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  • At Wilmington is the Ferris industrial school for boys, a private reformatory institution to which New Castle county gives $146 for each boy; and the Delaware industrial school for girls, also at Wilmington, receives financial support from both county and state.

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  • In 1638 Peter Minuit on hehalf of this company established a settlement at what is now Wilmington, naming it, in honour of the infant queen Christina, Christinaham, and naming the entire territory, bought by Minuit from the Minquas Indians and extending indefinitely westward from the Delaware river between Bombay Hook and the mouth of the Schuylkill river, " New Sweden."

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  • In retaliation, Stuyvesant, in 1655, with seven vessels and as many hundred men, recaptured the fort and also captured Fort Christina (Wilmington).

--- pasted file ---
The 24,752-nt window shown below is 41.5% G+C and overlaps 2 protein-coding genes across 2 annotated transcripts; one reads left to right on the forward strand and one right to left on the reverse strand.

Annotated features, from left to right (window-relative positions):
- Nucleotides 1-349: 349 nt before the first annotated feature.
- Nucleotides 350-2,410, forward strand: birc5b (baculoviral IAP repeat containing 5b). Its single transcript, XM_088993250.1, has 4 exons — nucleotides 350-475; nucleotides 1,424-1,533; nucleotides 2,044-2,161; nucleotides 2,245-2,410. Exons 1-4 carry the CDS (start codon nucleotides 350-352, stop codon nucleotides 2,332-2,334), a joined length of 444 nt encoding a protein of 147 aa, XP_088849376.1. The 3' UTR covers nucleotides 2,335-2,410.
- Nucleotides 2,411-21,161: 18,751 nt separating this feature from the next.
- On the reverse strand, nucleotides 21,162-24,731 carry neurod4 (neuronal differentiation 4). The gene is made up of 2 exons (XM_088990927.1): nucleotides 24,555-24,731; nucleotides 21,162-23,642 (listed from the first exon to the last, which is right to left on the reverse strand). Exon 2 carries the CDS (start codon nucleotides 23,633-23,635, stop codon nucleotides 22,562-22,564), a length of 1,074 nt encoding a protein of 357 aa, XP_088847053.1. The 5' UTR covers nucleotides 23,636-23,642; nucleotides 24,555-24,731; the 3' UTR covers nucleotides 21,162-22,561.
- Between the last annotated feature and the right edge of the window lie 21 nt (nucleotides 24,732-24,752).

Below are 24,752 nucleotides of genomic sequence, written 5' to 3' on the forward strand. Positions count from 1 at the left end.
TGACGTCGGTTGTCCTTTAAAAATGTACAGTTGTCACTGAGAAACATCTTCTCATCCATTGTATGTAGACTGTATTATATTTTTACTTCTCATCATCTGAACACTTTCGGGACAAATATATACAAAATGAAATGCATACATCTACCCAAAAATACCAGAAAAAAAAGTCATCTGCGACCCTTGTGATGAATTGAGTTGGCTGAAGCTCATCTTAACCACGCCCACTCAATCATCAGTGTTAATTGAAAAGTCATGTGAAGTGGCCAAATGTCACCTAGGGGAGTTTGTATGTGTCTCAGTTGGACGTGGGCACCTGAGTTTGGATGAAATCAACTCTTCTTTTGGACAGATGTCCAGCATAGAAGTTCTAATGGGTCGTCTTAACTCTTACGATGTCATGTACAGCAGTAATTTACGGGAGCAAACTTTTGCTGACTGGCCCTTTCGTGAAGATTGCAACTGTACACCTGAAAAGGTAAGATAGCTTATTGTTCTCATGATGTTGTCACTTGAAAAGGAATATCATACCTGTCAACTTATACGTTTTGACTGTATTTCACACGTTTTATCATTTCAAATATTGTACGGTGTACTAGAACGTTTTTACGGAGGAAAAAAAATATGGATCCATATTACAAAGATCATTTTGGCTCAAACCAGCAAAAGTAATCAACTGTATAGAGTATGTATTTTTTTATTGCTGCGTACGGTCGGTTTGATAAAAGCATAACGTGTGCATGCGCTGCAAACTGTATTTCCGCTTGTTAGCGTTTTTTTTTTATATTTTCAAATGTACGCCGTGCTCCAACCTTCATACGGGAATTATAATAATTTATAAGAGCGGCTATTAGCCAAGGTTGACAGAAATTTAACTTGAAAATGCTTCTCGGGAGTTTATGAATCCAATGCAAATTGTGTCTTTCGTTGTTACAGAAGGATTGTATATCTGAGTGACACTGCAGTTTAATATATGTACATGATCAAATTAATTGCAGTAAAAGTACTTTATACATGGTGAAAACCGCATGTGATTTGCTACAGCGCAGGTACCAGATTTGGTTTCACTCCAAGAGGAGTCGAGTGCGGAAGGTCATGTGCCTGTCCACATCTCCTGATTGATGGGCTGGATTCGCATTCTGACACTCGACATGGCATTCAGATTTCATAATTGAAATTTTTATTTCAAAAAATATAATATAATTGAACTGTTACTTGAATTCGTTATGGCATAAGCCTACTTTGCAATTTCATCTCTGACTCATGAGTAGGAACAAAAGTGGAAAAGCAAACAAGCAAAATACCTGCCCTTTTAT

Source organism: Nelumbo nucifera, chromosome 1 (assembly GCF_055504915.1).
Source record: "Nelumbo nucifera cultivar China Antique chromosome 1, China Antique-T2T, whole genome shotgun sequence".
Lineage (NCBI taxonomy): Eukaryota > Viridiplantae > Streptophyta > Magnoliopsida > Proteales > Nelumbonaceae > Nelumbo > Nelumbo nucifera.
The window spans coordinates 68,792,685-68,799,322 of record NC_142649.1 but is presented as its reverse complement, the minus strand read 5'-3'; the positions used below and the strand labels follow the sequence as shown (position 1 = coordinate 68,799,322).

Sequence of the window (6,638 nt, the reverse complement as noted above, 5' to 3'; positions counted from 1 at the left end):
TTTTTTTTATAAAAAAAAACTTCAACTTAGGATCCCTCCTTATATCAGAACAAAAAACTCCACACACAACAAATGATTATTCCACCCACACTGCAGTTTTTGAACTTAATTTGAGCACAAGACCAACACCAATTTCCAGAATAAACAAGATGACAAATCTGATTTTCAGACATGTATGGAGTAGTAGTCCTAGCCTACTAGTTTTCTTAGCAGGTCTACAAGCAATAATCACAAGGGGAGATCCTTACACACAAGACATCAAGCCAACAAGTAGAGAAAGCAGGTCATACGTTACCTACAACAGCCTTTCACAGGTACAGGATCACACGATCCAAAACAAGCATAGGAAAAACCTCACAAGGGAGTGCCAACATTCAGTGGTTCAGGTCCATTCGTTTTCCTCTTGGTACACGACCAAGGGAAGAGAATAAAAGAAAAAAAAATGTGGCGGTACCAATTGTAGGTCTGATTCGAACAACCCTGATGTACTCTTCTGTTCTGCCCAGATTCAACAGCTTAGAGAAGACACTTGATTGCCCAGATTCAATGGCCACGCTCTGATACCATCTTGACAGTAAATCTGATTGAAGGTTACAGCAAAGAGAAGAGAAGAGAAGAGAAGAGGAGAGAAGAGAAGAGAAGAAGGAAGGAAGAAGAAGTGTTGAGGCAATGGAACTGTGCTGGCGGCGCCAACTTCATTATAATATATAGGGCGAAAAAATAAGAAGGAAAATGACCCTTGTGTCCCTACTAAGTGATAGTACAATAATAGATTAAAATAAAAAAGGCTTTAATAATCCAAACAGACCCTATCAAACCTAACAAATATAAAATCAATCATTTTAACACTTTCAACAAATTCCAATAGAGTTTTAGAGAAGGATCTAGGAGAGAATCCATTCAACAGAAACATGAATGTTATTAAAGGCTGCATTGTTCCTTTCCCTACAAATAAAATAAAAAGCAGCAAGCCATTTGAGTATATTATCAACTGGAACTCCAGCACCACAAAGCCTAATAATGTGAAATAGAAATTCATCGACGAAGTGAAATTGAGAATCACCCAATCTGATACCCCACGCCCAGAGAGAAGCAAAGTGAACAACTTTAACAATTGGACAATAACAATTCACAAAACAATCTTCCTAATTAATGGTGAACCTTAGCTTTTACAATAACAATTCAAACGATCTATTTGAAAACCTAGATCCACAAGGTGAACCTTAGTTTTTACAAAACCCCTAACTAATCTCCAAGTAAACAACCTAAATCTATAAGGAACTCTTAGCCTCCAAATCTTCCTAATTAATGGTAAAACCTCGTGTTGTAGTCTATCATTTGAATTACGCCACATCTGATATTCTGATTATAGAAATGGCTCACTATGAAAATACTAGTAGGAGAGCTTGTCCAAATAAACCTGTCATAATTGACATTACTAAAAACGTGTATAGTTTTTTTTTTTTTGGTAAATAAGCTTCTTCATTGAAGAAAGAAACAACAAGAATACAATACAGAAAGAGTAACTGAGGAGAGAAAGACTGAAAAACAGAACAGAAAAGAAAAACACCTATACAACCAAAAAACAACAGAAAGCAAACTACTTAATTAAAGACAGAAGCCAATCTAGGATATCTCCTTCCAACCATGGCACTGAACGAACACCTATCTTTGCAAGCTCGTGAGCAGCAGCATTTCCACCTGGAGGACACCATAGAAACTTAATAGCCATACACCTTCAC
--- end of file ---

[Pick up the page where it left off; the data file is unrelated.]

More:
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  • 1841, in Pennsylvania), became a citizen of the state, and after securing for himself the control of the Wilmington gas supply, systematically set about building up a personal " machine " that would secure his election to the national Senate as a Republican.

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  • For law and administration see Constitution of Delaware (Dover, 1899) and the Revised Code of 1852, amended 1893 (Wilmington, 1893).

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  • and viii.) are based, in part, on documents in the Swedish Royal Archives and at the universities of Upsala and Lund, which were unknown to Benjamin Ferris (History of the Original Settlements of the Delaware, Wilmington, 1846) and Francis Vincent (History of the State of Delaware, Philadelphia, 1870), which ends with the English occupation in 1664).